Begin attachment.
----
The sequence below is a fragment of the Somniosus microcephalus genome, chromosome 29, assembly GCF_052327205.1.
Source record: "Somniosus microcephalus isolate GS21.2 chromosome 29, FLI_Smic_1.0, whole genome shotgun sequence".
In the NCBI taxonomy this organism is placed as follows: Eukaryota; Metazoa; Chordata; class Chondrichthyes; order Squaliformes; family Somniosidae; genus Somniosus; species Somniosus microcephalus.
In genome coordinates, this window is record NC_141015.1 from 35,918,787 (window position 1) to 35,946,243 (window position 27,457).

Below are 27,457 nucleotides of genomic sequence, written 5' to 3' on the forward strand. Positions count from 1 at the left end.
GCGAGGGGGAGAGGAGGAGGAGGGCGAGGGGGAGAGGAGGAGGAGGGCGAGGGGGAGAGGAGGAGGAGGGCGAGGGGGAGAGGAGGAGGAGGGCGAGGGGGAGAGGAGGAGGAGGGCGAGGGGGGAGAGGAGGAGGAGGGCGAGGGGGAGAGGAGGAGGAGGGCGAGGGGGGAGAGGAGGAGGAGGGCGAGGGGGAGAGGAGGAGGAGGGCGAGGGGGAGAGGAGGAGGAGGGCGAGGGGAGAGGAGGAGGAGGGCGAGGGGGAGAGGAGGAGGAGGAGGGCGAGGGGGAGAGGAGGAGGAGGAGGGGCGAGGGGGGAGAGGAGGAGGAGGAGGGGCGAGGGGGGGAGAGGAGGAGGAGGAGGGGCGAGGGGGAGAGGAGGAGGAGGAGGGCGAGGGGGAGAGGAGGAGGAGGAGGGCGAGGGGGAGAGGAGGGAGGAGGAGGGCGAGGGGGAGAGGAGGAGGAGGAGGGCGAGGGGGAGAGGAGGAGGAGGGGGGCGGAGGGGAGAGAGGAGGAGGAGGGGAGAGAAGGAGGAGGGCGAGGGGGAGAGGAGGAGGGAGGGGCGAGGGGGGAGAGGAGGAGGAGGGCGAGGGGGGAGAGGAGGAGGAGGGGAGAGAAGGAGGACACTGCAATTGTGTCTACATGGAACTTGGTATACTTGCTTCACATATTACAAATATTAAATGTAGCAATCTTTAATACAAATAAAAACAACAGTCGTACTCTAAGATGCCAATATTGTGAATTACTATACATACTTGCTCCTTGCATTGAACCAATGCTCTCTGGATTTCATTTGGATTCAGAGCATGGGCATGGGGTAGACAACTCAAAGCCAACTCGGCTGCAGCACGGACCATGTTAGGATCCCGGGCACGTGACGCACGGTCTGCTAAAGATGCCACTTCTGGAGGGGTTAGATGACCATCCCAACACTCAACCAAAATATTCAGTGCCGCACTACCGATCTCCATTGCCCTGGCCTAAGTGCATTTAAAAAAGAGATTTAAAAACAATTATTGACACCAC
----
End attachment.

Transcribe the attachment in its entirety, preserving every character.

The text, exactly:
The sequence below is a fragment of the Somniosus microcephalus genome, chromosome 29, assembly GCF_052327205.1.
Source record: "Somniosus microcephalus isolate GS21.2 chromosome 29, FLI_Smic_1.0, whole genome shotgun sequence".
In the NCBI taxonomy this organism is placed as follows: Eukaryota; Metazoa; Chordata; class Chondrichthyes; order Squaliformes; family Somniosidae; genus Somniosus; species Somniosus microcephalus.
In genome coordinates, this window is record NC_141015.1 from 35,918,787 (window position 1) to 35,946,243 (window position 27,457).

Below are 27,457 nucleotides of genomic sequence, written 5' to 3' on the forward strand. Positions count from 1 at the left end.
GCGAGGGGGAGAGGAGGAGGAGGGCGAGGGGGAGAGGAGGAGGAGGGCGAGGGGGAGAGGAGGAGGAGGGCGAGGGGGAGAGGAGGAGGAGGGCGAGGGGGAGAGGAGGAGGAGGGCGAGGGGGGAGAGGAGGAGGAGGGCGAGGGGGAGAGGAGGAGGAGGGCGAGGGGGGAGAGGAGGAGGAGGGCGAGGGGGAGAGGAGGAGGAGGGCGAGGGGGAGAGGAGGAGGAGGGCGAGGGGAGAGGAGGAGGAGGGCGAGGGGGAGAGGAGGAGGAGGAGGGCGAGGGGGAGAGGAGGAGGAGGAGGGGCGAGGGGGGAGAGGAGGAGGAGGAGGGGCGAGGGGGGGAGAGGAGGAGGAGGAGGGGCGAGGGGGAGAGGAGGAGGAGGAGGGCGAGGGGGAGAGGAGGAGGAGGAGGGCGAGGGGGAGAGGAGGGAGGAGGAGGGCGAGGGGGAGAGGAGGAGGAGGAGGGCGAGGGGGAGAGGAGGAGGAGGGGGGCGGAGGGGAGAGAGGAGGAGGAGGGGAGAGAAGGAGGAGGGCGAGGGGGAGAGGAGGAGGGAGGGGCGAGGGGGGAGAGGAGGAGGAGGGCGAGGGGGGAGAGGAGGAGGAGGGGAGAGAAGGAGGACACTGCAATTGTGTCTACATGGAACTTGGTATACTTGCTTCACATATTACAAATATTAAATGTAGCAATCTTTAATACAAATAAAAACAACAGTCGTACTCTAAGATGCCAATATTGTGAATTACTATACATACTTGCTCCTTGCATTGAACCAATGCTCTCTGGATTTCATTTGGATTCAGAGCATGGGCATGGGGTAGACAACTCAAAGCCAACTCGGCTGCAGCACGGACCATGTTAGGATCCCGGGCACGTGACGCACGGTCTGCTAAAGATGCCACTTCTGGAGGGGTTAGATGACCATCCCAACACTCAACCAAAATATTCAGTGCCGCACTACCGATCTCCATTGCCCTGGCCTAAGTGCATTTAAAAAAGAGATTTAAAAACAATTATTGACACCAC